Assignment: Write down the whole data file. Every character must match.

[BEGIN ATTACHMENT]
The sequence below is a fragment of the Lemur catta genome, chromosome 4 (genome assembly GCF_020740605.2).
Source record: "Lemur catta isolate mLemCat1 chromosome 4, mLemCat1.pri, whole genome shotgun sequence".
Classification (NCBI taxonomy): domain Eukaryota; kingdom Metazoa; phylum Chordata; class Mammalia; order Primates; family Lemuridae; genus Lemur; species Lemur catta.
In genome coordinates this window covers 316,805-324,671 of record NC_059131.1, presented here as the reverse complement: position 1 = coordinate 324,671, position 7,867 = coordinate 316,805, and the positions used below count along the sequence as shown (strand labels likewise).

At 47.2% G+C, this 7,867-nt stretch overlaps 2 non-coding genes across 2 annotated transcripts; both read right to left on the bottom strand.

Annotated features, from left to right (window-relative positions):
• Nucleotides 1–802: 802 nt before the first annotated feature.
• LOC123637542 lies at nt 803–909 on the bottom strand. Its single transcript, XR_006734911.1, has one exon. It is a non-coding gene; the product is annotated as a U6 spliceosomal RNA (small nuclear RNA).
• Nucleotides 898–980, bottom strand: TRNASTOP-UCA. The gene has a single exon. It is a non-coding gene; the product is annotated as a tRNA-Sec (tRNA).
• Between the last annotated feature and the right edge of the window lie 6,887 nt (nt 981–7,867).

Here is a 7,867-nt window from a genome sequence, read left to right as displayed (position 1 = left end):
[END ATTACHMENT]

The sequence below is a fragment of the Lemur catta genome, chromosome 4 (genome assembly GCF_020740605.2).
Source record: "Lemur catta isolate mLemCat1 chromosome 4, mLemCat1.pri, whole genome shotgun sequence".
Classification (NCBI taxonomy): domain Eukaryota; kingdom Metazoa; phylum Chordata; class Mammalia; order Primates; family Lemuridae; genus Lemur; species Lemur catta.
In genome coordinates this window covers 316,805-324,671 of record NC_059131.1, presented here as the reverse complement: position 1 = coordinate 324,671, position 7,867 = coordinate 316,805, and the positions used below count along the sequence as shown (strand labels likewise).

At 47.2% G+C, this 7,867-nt stretch overlaps 2 non-coding genes across 2 annotated transcripts; both read right to left on the bottom strand.

Annotated features, from left to right (window-relative positions):
• Nucleotides 1–802: 802 nt before the first annotated feature.
• LOC123637542 lies at nt 803–909 on the bottom strand. Its single transcript, XR_006734911.1, has one exon. It is a non-coding gene; the product is annotated as a U6 spliceosomal RNA (small nuclear RNA).
• Nucleotides 898–980, bottom strand: TRNASTOP-UCA. The gene has a single exon. It is a non-coding gene; the product is annotated as a tRNA-Sec (tRNA).
• Between the last annotated feature and the right edge of the window lie 6,887 nt (nt 981–7,867).

Here is a 7,867-nt window from a genome sequence, read left to right as displayed (position 1 = left end):